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Maria Elena Salinas and the Road to Recovery in Puerto Rico

On this week’s episode of An AARP Take on Today, Bob Edwards chats with Salinas about Hurricane Maria and the devastation it had on the island

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Bob Edwards:

Hello! I'm Bob Edwards with an AARP take on today.

September is hurricane season.

As I'm recording this episode three hurricanes are brewing off the Atlantic coast.

My guest says it's a strange parallel to this time last year when three named storms: Harvey, Irma and Maria ravaged communities.

And she would know.

Maria Elena Salinas reported on the storms from the anchor desk at Univision where she was one of the most recognized female journalists until she retired last year.

Hurricane Maria, which devastated Puerto Rico had a special impact on Salinas. Not only did she cover it this spring, she and AARP teamed up to return to the island and hear from residents. What she heard about the storm, aftermath and recovery is timely, as the country braces to be battered once again.

Maria welcome to our program.

Maria Elena Salinas:

Good to talk to you, Bob.

Bob Edwards:

A lot of retirees say they've never been busier and I sense that maybe your story too?

Maria Elena Salinas:

That's true. You know my sister retired a couple of years ago and she told me I don't know how I ever had time to work. I'm beginning to feel the same way. Because I have been working. I'm working freelance. I'm working as an independent journalist now. But I am keeping pretty busy. I'm traveling around the country with several speaking engagements and I'm really loving it. I love the freedom that I'm enjoying.

Bob Edwards:

So, you couldn't stay away?

Maria Elena Salinas:

No.

Bob Edwards:

You live in Miami, so you're no stranger to hurricanes. Yet Puerto Rico seems both distant and present. What have you found in your reporting?

Maria Elena Salinas:

Well, yes. I'm very familiar with hurricanes. Not only have I lived with them here in Miami, but I have covered many hurricanes throughout the years in several places around the world.

One of the most memorable ones has to be Maria in Puerto Rico. When it happened and after it happened. I mean the most impactful image that I have seen in years of reporting was that image of the island black. Completely black with absolutely no electricity. That was definitely a shocker and we could only imagine what the Puerto Ricans went through.

When I went back – as you mentioned, with Jo Ann Jenkins and Lisa Marsh Ryerson – what we found is a community that was still suffering, a community that was still without power, some of them without water.

But at the same time they had united to help each other out and I think that was one of the most impressive things that I saw. All the volunteers or the organizations that were supported by AARP – that provided these services to residents that were 50 and older in Puerto Rico – were also affected by the hurricane.

Yet, they were helping their peers. It didn't matter that they didn't have electricity or water, or if they had loved ones that were sick. They were still doing everything possible to help. I think it's amazing the way a community unites in times of trouble. Especially, when they have the help of organizations such as AARP.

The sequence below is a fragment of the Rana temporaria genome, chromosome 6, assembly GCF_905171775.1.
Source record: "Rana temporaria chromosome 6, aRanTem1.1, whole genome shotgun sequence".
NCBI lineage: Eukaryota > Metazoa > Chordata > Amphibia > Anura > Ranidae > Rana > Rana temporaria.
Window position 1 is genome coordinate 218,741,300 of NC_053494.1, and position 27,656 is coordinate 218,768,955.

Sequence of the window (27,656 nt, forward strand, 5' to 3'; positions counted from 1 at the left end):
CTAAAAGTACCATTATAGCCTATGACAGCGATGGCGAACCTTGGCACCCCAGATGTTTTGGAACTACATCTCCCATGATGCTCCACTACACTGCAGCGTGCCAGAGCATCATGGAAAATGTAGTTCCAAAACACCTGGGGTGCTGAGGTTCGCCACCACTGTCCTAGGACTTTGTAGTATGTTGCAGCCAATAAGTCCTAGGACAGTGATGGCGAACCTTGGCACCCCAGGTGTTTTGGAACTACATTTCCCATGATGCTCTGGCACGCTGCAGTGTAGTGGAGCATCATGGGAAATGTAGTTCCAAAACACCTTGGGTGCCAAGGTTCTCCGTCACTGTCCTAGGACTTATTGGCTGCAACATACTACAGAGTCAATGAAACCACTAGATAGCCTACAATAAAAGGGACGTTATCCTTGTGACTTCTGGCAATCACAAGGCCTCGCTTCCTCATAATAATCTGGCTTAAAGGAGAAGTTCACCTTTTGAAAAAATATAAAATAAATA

Bob Edwards:

And this was six months after the storm?

Maria Elena Salinas:

Exactly, six months after the storm they were still suffering. And most of them were elderly, because a lot of the younger people left Puerto Rico. They left the island. They either went to other countries or they came inland to the U.S. to work, study or just try to continue their life here. And they sort of left them alone there. Just to try to figure it out and try to make it on their own. A lot of the few young people that did stay were helping with rebuilding homes that were completely destroyed, painting them. Helping clean up the debris six months later. The streets were still full with debris. Their homes were still full of debris. But again I say that they were very thankful, because there were so many people that were there to help them.

I think one of the most tragic things was the fact that because they didn't have access to water,  the medical services were scarce. Because of accessibility – because the roads were also blocked – they couldn't get there. They couldn't have gasoline for their vehicles. But also because the hospitals and medical personnel were also affected and they didn't have access to water and electricity. It was a real tragedy.

And up to today I think they’re beginning to come back. But just when hurricane season is beginning again, they’re not fully recovered. And they're concerned. They're very worried when they see the type of strength that hurricane Florence came to the U.S. and the ones that are following it. And just thinking about the possibility that another hurricane might hit them. It would be something that would be truly devastating for them.

Bob Edwards:

And you made a powerful documentary. Whom did you interview?

Maria Elena Salinas:

I know one of the places that I enjoyed the most was a daycare center for the elderly. And they were dancing and just having an incredible time. And it was to help them. That place was important, because not only did it help provide shelter, food and water for them right in the aftermath of the hurricane. But it continues to help them and they themselves continue to help others in need. And they were happy. When you give a smile to adversity it is very impactful to see these people that were suffering, yet they were not complaining, crying and playing victims. They were victims, but they were just thankful that they were alive. They were thankful that they had someplace to go to.

Bob Edwards:

Let’s listen in.

[TRANSITION TO DOCUMENTARY CLIP]

Bob Edwards:

You've been called the voice of Hispanic America. What does that voice need to say?

Maria Elena Salinas:

You mentioned before that I left the Univision. And thanks to Univision, I have a voice. I was with the company almost 37 years. But as long as I have a voice I will continue to use my voice on behalf of my people, on behalf of the Hispanic community in this country. I do so in situations like this when they're in need. I do so also to motivate Latinos to be civically engaged in politics, elections. Right now, I'm part of a campaign with “Mi Familia Vota” to motivate Latinos to register to vote and go out and vote. I also work with several women's organizations to empower Latinas. I think it's important that when you have a forum – whether it's a small forum or a large forum – you need to use that voice. And you need to defend those who do not have a voice. And empower those who feel weak or who feel that you know they have a voice but they don't have a forum for it. That's why I think that it's something that's very important for me to continue doing.